Then we would go home and talk about the darkness and shadows, and about the starry sky, and we would smoke more cigarettes.
In October 1985 Pete and I decided to try on our hobo personas and head out west. It was time to ride the rails. We found a spot near the old depot in Hastings, Nebraska where we could stay pretty well hidden and wait for a chance to hop on a freight train. To prepare for our trip, we knew we would need supplies. For supplies, we would need some money. We took up a collection. Actual hats in our hand, we went around campus and asked our fellow students for pennies and nickels.
We got enough contributions for what supplies we needed: a carton of Lucky Strikes and a bottle of inexpensive Scotch.
We packed up a few things in a bag borrowed from our friend, Amy, and we had a couple of beers at a party that some of our friends from the Theatre Department were throwing. (I was in Medea that month, playing the least believable Jason that you might ever be able to imagine. So bad was I, that, to paraphrase Woody Allen, “Euripides would never have stopped throwing up.”)
After some time at the party, we had a couple of ”going away” beers at the Olive Saloon downtown in Hastings.
It became very late and very dark.
After one failed attempt to get on a westbound freight (long story) we thanked the police officer, and headed home in the black of night to regroup.
The next morning we agreed to get on the first train we could. Just as we arrived at our secret spot near the depot, a train came by. It was heading east. We did not care. We ran toward the rumbling flat car and jumped on. By the time we hit the edge of town, we had lit cigarettes poking out of wide smiles.
LIGHTING A LUCKY ON A FREIGHT TRAIN FLAT CAR AT SEVENTY MILES PER HOUR.
PETER HAVING A LITTLE NIP. WE WOULD LATER LOSE OUR SUPPLY OF SCOTCH DUE TO CARELESSNESS.
Some of these wonderful songs go through my mind in the lonely insomniac hours – smoky tunes from the vintage of college days. Hello darkness. Hello dear old Pete. Hello friend.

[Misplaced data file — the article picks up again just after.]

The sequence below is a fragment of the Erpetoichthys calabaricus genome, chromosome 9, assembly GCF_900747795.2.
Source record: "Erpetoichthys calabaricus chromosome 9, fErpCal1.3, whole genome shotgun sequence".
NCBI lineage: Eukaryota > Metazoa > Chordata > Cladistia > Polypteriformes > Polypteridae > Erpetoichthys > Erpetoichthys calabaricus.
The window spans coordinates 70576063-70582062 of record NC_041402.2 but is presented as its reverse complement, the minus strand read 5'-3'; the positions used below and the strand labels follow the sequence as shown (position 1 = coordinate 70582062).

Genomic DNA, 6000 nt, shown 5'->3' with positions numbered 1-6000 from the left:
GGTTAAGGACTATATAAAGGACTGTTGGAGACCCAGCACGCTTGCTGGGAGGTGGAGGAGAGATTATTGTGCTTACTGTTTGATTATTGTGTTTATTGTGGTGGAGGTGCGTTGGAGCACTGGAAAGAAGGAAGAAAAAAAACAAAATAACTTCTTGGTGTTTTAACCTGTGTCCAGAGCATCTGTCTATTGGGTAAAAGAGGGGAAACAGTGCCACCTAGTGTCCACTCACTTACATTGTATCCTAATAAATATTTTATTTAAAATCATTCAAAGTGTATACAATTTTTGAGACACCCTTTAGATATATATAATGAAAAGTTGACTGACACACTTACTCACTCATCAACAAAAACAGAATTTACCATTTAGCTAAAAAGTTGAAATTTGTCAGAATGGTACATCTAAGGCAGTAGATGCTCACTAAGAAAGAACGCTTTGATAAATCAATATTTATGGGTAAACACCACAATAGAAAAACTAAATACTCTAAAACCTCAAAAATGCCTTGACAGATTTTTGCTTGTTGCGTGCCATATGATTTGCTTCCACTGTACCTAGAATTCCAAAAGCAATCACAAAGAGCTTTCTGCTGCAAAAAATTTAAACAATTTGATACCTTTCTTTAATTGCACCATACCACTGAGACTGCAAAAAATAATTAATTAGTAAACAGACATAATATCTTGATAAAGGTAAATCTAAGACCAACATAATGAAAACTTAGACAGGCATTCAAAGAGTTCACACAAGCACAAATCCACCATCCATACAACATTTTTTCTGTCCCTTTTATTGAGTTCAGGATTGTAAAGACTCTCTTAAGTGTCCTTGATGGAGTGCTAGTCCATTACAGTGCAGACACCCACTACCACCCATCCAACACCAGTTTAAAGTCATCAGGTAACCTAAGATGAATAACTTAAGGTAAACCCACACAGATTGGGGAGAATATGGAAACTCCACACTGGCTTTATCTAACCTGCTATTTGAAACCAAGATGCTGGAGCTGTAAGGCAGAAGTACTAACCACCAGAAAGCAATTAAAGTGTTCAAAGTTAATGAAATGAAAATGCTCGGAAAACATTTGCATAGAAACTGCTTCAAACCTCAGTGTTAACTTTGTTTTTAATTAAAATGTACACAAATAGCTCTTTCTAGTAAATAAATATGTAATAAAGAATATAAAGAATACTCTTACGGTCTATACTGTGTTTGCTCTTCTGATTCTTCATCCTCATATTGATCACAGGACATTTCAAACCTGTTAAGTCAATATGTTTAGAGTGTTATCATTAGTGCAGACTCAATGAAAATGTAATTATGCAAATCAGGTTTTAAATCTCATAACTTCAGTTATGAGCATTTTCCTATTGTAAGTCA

Favour by The Wake from Harmony (1982 Factory).
–Dig Siouxsie’s collar and her fab dance moves in the video. An enormous fave.
Happy House by Siouxsie and the Banshees from Kaleidoscope (1980 Polydor).
—Judy reminded me about this great one from those days.
Sex Beat by The Gun Club from Fire of Love (1981 Ruby Records).
–It’s difficult to pick just one song by XTC, but here is a favorite.
I Remember the Sun by XTC from The Big Express (1984 Virgin Records).
–Rude boy, Joe Jackson.
It’s Different For Girls by Joe Jackson from I’m The Man (1979 A&M).
–A favorite at the old Olive Saloon.
Up A Lazy River by The Mills Brothers (1952 Decca).
Crazy by Pylon from Chomp (1983 DB Records).
ICB by New Order from Movement (1981 Factory).
White Girl by X from Wild Gift (1981 Slash).
More Than This by Roxy Music from Avalon (1982 Polydor/Warner Bros.).
Perfect Circle by R.E.M. from Murmur (1983 I.R.S. Records).
–So much longing in this song’s insistent rhythms and Annie’s crystalline voice.
For the Love of Big Brother by Eurythmics from 1984 (1984 RCA).
–We could be sentimental. It was a luxury we could afford.
The Moonbeam Song by Harry Nilsson from Nilsson Schmilsson (1971 RCA).
30 october 2015